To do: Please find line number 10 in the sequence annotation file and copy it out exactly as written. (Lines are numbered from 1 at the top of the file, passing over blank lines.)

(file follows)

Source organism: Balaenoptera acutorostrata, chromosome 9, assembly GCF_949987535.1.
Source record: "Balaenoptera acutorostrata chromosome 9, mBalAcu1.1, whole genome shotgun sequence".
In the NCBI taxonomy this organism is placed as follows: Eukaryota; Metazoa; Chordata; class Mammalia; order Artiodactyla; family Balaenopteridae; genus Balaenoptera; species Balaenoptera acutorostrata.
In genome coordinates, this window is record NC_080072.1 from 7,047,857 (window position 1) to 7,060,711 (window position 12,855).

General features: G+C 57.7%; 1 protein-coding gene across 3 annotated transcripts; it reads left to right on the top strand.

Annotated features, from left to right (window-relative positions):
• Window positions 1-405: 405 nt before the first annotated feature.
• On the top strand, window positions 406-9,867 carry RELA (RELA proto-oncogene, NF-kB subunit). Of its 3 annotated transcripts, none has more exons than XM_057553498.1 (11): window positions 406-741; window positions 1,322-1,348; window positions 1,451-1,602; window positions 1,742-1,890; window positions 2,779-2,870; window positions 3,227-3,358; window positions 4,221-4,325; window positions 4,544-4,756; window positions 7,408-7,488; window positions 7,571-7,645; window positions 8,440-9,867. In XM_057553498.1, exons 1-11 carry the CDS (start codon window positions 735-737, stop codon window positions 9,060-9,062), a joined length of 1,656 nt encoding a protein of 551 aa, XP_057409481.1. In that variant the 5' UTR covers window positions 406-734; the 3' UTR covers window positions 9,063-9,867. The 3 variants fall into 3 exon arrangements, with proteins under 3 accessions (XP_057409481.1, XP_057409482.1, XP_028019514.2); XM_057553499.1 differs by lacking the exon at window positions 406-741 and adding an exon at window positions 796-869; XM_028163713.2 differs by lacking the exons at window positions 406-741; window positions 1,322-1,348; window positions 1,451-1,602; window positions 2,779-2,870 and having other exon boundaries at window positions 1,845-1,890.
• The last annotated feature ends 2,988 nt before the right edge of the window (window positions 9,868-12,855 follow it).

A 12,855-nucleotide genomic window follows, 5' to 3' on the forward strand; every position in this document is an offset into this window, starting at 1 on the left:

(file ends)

A 12,855-nucleotide genomic window follows, 5' to 3' on the forward strand; every position in this document is an offset into this window, starting at 1 on the left: